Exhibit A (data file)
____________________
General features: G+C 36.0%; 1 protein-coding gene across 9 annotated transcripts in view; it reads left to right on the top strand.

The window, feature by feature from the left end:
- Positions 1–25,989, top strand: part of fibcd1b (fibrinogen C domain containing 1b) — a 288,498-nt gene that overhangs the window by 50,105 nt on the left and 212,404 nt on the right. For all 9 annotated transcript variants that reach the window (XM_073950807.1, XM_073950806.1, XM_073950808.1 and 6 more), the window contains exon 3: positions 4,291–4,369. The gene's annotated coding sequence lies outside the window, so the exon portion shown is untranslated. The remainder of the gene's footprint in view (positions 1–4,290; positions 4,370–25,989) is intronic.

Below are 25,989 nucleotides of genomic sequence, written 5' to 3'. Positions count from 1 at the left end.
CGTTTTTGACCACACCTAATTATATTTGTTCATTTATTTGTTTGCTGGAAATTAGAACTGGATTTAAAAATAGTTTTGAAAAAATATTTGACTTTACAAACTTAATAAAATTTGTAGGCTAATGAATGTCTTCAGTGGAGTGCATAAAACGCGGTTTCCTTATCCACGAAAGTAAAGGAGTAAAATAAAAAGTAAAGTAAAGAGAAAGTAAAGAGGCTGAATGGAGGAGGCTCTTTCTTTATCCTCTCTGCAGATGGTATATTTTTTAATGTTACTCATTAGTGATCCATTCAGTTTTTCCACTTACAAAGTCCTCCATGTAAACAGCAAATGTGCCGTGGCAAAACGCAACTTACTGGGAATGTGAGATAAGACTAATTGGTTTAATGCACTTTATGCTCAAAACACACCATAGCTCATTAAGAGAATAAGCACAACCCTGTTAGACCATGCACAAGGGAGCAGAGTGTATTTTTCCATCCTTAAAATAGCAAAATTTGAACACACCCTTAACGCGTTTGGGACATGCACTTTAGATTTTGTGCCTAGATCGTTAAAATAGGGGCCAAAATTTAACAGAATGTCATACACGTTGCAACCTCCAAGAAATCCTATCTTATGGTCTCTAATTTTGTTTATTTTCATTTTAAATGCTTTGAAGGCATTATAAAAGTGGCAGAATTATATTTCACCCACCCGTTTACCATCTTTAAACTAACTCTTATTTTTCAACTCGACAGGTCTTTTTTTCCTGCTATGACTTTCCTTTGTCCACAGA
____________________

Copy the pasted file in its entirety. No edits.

General features: G+C 36.0%; 1 protein-coding gene across 9 annotated transcripts in view; it reads left to right on the top strand.

The window, feature by feature from the left end:
- Positions 1–25,989, top strand: part of fibcd1b (fibrinogen C domain containing 1b) — a 288,498-nt gene that overhangs the window by 50,105 nt on the left and 212,404 nt on the right. For all 9 annotated transcript variants that reach the window (XM_073950807.1, XM_073950806.1, XM_073950808.1 and 6 more), the window contains exon 3: positions 4,291–4,369. The gene's annotated coding sequence lies outside the window, so the exon portion shown is untranslated. The remainder of the gene's footprint in view (positions 1–4,290; positions 4,370–25,989) is intronic.

Below are 25,989 nucleotides of genomic sequence, written 5' to 3'. Positions count from 1 at the left end.
CGTTTTTGACCACACCTAATTATATTTGTTCATTTATTTGTTTGCTGGAAATTAGAACTGGATTTAAAAATAGTTTTGAAAAAATATTTGACTTTACAAACTTAATAAAATTTGTAGGCTAATGAATGTCTTCAGTGGAGTGCATAAAACGCGGTTTCCTTATCCACGAAAGTAAAGGAGTAAAATAAAAAGTAAAGTAAAGAGAAAGTAAAGAGGCTGAATGGAGGAGGCTCTTTCTTTATCCTCTCTGCAGATGGTATATTTTTTAATGTTACTCATTAGTGATCCATTCAGTTTTTCCACTTACAAAGTCCTCCATGTAAACAGCAAATGTGCCGTGGCAAAACGCAACTTACTGGGAATGTGAGATAAGACTAATTGGTTTAATGCACTTTATGCTCAAAACACACCATAGCTCATTAAGAGAATAAGCACAACCCTGTTAGACCATGCACAAGGGAGCAGAGTGTATTTTTCCATCCTTAAAATAGCAAAATTTGAACACACCCTTAACGCGTTTGGGACATGCACTTTAGATTTTGTGCCTAGATCGTTAAAATAGGGGCCAAAATTTAACAGAATGTCATACACGTTGCAACCTCCAAGAAATCCTATCTTATGGTCTCTAATTTTGTTTATTTTCATTTTAAATGCTTTGAAGGCATTATAAAAGTGGCAGAATTATATTTCACCCACCCGTTTACCATCTTTAAACTAACTCTTATTTTTCAACTCGACAGGTCTTTTTTTCCTGCTATGACTTTCCTTTGTCCACAGA